Rosemary herb is a wonderfully pleasant presence not only in your kitchen pots, but also in your cooking, where it brings photo-nutrients, antioxidants, and essential acids.
Belonging to Lamiaceae family, genus Rosmarinus, the Rosmarinus officinalis originates in the Mediterranean region, and it is grown in almost every corner of that region and Asia as an important culinary herb.
Rosemary leaves contain numerous phyto-chemical compounds that prevent common diseases and promote overall health. All herb parts, but especially its flower tops contain rosmarinic anti-oxidant acid, and many other essential oils including cineol, borneol, and bornyl acetate which have anti-inflammatory, anti-allergic, anti-fungal, and anti-septic health benefits.
With only 131 calories per 100 g, and no cholesterol, and in addition to its nutrients, rosemary is rich in dietary fiber (37% of RDA). Additionally, it has many B-complex groups of vitamin, including folic acid, riboflavin, and pyridoxine. It is a rich source of folates (27% of RDA), important in DNA synthesis and prevent neural tube defects in infants.
Not only rosemary is an important source of vitamin A (97% of RDA), with a few leaves in our diet providing contributing enough of this vitamin, but it is also famous for its amount of vitamin C (37% of RDA). Our bodies need vitamin C to synthesize collagen, the protein responsible for maintaining the structure and flexibility of blood vessels, skin, organs, and bones.
To include rosemary into your diet, sprinkle fresh or dried leaves over your fresh salad or risotto. Make your salad dressing healthier and more appealing to children by mixing rosemary leaves in your vinaigrette
Consider ginger’s many health benefits- bronson health
Ginger, famous in India as a wonder spice and equivalent to a medicine chest, is used liberally to prepare infused chai and a home-tested antidote against cold and flu.
In addition to its culinary and home comfort properties, this spicy herb has significant health benefits. Eating fresh ginger before any meal will stimulate your appetite and put digestive juices in motion. Additionally, it improves the absorption of essential nutrients and facilitates nutrient assimilation. Against stuffy nose, ginger acts as a decongestant, clearing the sinuses and other circulatory channels.
People feeling nauseous or airsick reported major improvement of their mood after chewing on ginger root, preferably dipped in honey. When stomach or intestinal temporary problems occur, eating ginger will relieve the pain and discomfort. People with joint pain have seen significant improvement, as ginger acts as a natural anti-inflammatory compound, effective but without the negative effects traditional drugs have on liver or stomach lining.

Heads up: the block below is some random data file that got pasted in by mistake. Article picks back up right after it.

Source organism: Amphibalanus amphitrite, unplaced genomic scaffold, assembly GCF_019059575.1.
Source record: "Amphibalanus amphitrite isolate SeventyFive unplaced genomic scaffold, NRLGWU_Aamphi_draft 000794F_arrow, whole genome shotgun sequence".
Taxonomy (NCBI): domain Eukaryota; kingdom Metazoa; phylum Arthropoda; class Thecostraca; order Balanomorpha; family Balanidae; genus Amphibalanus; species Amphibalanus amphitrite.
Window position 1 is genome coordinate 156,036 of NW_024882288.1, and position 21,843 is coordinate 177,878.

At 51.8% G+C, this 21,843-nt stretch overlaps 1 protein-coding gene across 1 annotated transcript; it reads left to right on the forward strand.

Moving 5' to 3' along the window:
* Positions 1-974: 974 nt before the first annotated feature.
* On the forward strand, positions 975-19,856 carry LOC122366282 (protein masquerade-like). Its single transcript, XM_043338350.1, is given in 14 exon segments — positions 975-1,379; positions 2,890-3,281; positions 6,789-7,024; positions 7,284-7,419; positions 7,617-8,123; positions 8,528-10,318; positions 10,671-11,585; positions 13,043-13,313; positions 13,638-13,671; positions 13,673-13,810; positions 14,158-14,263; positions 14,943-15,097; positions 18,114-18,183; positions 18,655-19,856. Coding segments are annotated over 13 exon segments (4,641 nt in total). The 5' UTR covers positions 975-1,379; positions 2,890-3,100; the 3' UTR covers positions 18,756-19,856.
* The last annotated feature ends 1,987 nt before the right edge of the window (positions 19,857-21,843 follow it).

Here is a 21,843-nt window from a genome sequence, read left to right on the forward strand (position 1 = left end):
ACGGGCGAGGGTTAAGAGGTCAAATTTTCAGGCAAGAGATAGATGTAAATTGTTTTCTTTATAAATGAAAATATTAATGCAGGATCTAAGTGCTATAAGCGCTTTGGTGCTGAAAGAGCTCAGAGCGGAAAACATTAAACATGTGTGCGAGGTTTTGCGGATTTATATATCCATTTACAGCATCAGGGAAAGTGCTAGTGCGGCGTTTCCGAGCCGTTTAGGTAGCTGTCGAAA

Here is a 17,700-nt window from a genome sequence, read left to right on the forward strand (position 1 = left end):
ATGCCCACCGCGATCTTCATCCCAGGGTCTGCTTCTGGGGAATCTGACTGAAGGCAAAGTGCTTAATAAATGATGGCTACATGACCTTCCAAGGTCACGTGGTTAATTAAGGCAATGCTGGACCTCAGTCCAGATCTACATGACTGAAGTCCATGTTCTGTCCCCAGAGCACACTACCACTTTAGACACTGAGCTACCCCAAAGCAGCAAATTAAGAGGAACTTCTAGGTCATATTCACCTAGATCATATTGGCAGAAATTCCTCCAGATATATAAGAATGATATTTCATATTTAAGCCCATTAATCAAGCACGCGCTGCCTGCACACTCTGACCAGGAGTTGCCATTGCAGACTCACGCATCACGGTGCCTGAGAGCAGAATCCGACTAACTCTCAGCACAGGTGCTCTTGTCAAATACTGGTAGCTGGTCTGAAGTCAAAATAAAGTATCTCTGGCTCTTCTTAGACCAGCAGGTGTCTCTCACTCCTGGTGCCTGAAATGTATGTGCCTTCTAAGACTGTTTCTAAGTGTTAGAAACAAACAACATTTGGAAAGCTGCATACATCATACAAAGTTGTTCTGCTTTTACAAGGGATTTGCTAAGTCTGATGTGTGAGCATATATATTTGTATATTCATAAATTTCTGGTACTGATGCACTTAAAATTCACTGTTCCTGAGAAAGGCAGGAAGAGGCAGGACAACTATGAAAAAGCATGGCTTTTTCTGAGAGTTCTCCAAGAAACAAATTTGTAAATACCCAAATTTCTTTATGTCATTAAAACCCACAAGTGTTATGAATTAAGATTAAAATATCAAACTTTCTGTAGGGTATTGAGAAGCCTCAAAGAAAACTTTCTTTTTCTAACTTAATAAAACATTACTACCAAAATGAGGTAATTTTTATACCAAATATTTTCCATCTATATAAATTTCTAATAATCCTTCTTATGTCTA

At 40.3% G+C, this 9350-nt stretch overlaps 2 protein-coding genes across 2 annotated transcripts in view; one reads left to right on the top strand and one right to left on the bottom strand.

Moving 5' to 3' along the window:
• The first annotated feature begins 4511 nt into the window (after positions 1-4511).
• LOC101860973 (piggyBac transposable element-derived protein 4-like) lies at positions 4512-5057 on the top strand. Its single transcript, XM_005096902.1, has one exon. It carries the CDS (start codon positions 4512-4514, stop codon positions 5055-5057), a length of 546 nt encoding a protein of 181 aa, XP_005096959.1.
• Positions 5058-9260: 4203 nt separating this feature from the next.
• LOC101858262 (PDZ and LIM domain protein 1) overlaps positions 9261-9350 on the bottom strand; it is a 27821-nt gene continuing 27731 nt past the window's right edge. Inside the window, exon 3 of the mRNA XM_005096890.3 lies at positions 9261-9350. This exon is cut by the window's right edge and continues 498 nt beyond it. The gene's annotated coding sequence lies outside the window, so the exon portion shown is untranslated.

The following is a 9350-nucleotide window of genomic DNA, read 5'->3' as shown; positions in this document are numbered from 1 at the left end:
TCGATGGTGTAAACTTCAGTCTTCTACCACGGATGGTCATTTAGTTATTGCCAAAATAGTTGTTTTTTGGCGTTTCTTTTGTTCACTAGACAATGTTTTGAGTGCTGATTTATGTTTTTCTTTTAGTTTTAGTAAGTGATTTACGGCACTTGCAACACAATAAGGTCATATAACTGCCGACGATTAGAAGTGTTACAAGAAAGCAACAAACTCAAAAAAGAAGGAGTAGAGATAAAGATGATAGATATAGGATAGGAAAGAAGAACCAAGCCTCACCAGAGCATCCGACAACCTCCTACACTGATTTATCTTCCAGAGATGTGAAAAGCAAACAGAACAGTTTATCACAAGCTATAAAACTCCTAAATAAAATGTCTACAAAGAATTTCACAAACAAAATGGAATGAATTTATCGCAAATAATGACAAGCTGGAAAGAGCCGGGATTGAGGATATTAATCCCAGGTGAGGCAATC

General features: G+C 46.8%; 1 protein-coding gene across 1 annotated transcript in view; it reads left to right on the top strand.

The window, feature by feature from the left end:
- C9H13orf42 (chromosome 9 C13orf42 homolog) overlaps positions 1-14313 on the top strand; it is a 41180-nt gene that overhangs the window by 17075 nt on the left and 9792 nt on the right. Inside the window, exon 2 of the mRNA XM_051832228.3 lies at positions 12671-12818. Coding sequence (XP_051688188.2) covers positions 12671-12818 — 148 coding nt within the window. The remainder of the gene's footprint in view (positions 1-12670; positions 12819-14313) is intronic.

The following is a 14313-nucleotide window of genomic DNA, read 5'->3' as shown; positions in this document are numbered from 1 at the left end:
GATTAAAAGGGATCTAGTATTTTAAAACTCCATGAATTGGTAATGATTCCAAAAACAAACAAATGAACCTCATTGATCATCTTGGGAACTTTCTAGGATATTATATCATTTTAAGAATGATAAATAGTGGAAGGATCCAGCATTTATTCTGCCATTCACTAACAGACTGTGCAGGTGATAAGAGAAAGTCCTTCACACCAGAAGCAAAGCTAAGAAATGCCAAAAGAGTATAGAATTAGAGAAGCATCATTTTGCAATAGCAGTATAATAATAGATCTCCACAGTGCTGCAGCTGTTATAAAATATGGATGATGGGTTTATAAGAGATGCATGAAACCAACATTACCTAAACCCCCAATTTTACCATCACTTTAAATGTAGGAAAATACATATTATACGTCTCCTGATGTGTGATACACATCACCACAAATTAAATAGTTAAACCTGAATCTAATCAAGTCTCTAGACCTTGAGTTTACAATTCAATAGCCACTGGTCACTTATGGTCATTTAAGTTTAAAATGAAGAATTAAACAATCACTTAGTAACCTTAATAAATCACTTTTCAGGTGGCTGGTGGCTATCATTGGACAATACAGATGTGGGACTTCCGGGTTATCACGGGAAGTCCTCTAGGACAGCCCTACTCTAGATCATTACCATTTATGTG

Make a ginger tea to fight against throat and node congestion and savor its aroma and the pleasant feeling it induces. Additionally, you can make delicious basmati rice by adding finely chopped garlic, ginger, green chilies — both your body and senses will benefit from this healthy and savory dish.
You can also add a smidgen of ginger to your strawberry sorbet to boost up the flavor.
Tarragon’s multiple health benefits- bronson health
Tarragon, an aromatic herb and one of the four finest ingredients in French cuisine, grows predominantly in the Northern Hemisphere including Europe, Asia, India, western North America and some areas in Mexico. Both leaves and stems of this plant are used in cooking as condiment, and often tarragon is steeped in vinegar and some soft drinks to add a unique flavor. Written records indicate tarragon has been cultivated as early as 500 B.C.
In addition to its culinary uses, tarragon has multiple medical and health benefits. Ancient cultures used it for centuries as a natural treatment of many diseases. As a nutritional supplement, tarragon is a rich source of vitamins, potassium and other nutrients important to overall health.
Tarragon, especially the Turkish variety, is rich in antioxidant compounds which neutralize the negative effects of free radicals to human body. Free radicals, a metabolism byproduct, damage healthy cells unless discarded quickly as waste. Extremely effective against free radicals is tarragon oil, which help restore the damaging effect of free radicals.
Tarragon has also been used to aid with toothache. Ancient Greeks used to chew tarragon because it helps with numbing the pain with its elevated levels of eugenol — the same pain relieving compound found in clove oil. Tarragon also helps with sore gums resulting from prolonged toothaches.
Based on several studies, tarragon apparently has compounds that increase appetite, helping people with poor appetite due to age or sickness.
In addition to having a mild sedative effect, tarragon is good for heart health by regulating blood platelets ability to remain independent and avoid from accumulating inside heart’s blood cells.